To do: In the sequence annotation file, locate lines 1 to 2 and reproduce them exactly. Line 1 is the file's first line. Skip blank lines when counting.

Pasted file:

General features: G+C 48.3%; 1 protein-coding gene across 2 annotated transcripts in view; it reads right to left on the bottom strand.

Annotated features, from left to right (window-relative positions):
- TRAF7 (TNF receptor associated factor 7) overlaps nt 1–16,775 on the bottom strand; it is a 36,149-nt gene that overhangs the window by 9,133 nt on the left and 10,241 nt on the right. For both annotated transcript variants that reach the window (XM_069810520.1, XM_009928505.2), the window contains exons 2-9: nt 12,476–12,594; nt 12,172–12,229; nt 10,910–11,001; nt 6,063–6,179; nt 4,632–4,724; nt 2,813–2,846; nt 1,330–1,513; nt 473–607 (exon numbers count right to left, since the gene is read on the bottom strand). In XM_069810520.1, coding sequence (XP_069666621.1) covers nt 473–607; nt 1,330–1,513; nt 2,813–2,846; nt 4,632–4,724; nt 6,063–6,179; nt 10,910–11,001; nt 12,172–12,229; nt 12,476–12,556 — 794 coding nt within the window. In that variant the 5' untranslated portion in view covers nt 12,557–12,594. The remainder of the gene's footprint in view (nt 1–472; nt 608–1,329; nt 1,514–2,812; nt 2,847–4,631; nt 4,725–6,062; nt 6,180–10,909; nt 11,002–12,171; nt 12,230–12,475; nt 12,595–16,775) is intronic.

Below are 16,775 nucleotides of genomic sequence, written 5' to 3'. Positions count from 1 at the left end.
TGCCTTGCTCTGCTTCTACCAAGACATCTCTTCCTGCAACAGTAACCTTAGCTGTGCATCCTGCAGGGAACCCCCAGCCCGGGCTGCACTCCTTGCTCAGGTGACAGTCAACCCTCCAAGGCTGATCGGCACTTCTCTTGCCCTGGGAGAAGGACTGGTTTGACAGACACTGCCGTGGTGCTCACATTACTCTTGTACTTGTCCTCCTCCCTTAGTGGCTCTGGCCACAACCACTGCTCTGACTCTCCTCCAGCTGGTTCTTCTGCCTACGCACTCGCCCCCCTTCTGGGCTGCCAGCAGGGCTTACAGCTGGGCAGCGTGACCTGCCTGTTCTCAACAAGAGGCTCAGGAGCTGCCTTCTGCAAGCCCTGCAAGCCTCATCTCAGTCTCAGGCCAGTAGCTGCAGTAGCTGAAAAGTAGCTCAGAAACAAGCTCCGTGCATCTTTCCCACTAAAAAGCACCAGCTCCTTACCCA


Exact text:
General features: G+C 48.3%; 1 protein-coding gene across 2 annotated transcripts in view; it reads right to left on the bottom strand.

Annotated features, from left to right (window-relative positions):